Tag Archives: black sesame

No Churn Black Sesame Ice Cream

Inspired by Nadiya Hussain’s rhubarb ripple ice cream that she made last week on her British Food Adventure, I am fuelling my obsession with black sesame and I’m sharing my recipe for my No Churn Black Sesame Ice Cream.

The black sesame ice cream has this wonderful charcoal grey colour which I think is so visually pleasing and attractive. What’s more, you certainly don’t expect the nutty, bitter and smoky flavour of black sesame to come from this grey coloured ice cream and it’s that flavour which lingers after an initial hit of creamy sweetness.

Both Nigella and Mary as well as Nadiya have also demonstrated this no churn ice cream method on their shows and it really is so simple. Instead of using a crème anglaise base for the ice cream, double cream and condensed milk remove all the hard work of making custard and using an ice cream maker.

Condensed milk contains most of the sugar you need and because it is condensed, the moisture from the milk has been evaporated giving a creamy ice cream that doesn’t contain large ice crystals which would be good for a sorbet or a granita. Whipped double cream makes the ideal ice cream texture which is light and takes away the churning process. Golden syrup, or liquid glucose, reduces the firmness of the ice cream when set and I like to add evaporated milk for a similar reason.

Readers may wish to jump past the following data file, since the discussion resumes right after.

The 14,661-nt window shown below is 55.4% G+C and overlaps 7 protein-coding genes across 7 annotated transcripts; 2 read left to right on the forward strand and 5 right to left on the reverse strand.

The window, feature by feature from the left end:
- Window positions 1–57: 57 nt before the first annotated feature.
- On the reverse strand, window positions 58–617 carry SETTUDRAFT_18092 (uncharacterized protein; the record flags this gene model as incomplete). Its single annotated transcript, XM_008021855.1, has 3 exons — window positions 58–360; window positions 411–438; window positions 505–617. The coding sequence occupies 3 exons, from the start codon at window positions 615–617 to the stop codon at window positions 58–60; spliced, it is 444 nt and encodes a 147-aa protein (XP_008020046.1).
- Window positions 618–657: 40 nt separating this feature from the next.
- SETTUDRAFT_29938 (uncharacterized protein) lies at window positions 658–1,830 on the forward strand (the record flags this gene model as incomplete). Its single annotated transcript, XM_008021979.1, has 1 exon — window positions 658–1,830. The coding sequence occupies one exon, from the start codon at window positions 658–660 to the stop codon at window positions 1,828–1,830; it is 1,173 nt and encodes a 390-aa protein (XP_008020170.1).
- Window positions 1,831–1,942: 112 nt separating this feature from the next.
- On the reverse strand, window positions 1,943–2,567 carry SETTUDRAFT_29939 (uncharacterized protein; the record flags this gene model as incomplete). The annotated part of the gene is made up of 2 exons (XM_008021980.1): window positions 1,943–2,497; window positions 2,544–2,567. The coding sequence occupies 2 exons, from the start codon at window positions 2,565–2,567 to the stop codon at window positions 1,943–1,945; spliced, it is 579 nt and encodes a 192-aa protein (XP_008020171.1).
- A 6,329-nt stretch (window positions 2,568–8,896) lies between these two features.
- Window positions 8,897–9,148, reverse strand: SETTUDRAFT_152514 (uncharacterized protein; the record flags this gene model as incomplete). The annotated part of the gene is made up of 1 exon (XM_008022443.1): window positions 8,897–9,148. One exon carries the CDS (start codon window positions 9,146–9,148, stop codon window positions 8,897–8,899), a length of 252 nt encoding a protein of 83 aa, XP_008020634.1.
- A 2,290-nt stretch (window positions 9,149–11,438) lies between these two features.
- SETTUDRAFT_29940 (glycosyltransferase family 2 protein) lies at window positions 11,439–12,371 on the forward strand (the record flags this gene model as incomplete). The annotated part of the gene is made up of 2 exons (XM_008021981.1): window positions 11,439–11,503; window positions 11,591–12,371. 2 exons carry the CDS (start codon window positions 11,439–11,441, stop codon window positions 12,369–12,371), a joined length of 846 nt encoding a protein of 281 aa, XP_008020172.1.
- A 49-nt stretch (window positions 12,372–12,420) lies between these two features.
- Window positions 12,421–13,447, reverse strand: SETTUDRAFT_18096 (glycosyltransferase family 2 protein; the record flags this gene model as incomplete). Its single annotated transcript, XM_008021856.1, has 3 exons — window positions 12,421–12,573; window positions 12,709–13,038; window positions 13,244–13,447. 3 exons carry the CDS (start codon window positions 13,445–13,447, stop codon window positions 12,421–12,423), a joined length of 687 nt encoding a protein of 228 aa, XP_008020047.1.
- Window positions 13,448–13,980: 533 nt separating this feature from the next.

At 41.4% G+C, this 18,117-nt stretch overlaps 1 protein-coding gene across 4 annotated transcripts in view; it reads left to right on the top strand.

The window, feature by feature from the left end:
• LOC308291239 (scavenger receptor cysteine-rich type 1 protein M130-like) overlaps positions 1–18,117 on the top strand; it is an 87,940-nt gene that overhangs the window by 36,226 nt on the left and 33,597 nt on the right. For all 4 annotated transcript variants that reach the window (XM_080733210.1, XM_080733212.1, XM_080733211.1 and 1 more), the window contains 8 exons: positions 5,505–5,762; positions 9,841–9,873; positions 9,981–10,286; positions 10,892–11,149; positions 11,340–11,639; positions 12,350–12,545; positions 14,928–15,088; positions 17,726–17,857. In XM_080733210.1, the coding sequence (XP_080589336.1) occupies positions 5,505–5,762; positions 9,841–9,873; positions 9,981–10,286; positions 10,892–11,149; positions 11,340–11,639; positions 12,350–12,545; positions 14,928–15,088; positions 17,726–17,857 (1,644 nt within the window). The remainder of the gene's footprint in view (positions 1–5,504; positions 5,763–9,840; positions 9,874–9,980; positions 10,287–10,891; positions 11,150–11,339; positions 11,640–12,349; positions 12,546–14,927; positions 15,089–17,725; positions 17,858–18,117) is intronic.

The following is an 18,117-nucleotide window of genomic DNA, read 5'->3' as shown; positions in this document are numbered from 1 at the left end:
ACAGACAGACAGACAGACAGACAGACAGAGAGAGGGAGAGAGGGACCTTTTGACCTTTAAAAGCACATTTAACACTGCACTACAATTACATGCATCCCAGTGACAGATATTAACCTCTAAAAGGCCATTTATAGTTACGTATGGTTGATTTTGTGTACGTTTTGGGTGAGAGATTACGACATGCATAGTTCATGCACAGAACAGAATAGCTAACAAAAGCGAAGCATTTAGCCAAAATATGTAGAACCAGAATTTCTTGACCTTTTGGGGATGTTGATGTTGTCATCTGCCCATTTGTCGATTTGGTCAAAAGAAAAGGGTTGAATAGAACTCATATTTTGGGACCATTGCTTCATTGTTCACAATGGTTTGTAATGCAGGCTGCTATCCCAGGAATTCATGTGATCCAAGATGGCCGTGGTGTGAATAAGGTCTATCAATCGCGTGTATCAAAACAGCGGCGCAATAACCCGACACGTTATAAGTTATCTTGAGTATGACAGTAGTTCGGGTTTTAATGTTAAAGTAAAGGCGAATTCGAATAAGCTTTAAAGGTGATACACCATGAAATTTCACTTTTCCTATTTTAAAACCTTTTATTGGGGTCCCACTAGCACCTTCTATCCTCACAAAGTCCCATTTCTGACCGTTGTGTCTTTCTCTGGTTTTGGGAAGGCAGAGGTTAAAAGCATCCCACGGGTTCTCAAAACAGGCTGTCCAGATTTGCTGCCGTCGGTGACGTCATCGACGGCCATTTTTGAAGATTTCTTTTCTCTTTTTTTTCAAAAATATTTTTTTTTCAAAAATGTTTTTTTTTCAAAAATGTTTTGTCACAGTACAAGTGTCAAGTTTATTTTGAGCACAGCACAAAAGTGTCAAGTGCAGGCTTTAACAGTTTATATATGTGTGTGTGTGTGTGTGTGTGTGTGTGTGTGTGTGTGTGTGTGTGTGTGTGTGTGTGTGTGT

If you cannot find any black sesame powder, you can make it yourself very easily – and remember it is very versatile! Buy a whole load of black sesame seeds and toast them over a medium heat in a dry pan until they are fragrant and then grind them in a food processor or blender until a fine and slightly damp powder forms. Put into a zip lock bag or an airtight container in the fridge and discard when the powder begins to lose its freshness.

Make sure to also check out my Dark Chocolate and Black Sesame Biscuits!

300ml double cream

225g condensed milk

50ml evaporated milk

4 tsp golden syrup (or liquid glucose)

50g black sesame powder

3 tsp black sesame seeds, plus extra to sprinkle

Pour all of the ingredients except for the black sesame seeds into a large bowl and whisk until it has increased in volume and become thick but does not hold soft peaks. Scrape down the bowl using a spatula and fold through the black sesame seeds.

Transfer to a plastic container, scraping down the bowl completely – don’t waste any of that black sesame goodness!! Sprinkle more black sesame seeds over the top and then put the lid on the container.

Place the container into a bag – I recommend using one that you can get at the fruit/veg section in the supermarket – and then freeze for around 6 hours or until the ice cream has set and is firm.

Serve the ice cream either in a waffle cone or in a bowl. Finish the ice cream by sprinkling over some toasted black sesame seeds.



Dark Chocolate and Black Sesame Biscuits

Black sesame is an ingredient commonly used in many Chinese desserts such as black sesame soup called ji ma wu (a type of tong sui, or sweet soup – I’ve got a recipe for one here!) or as a filling for mochi or tong yuen which are glutinous rice balls.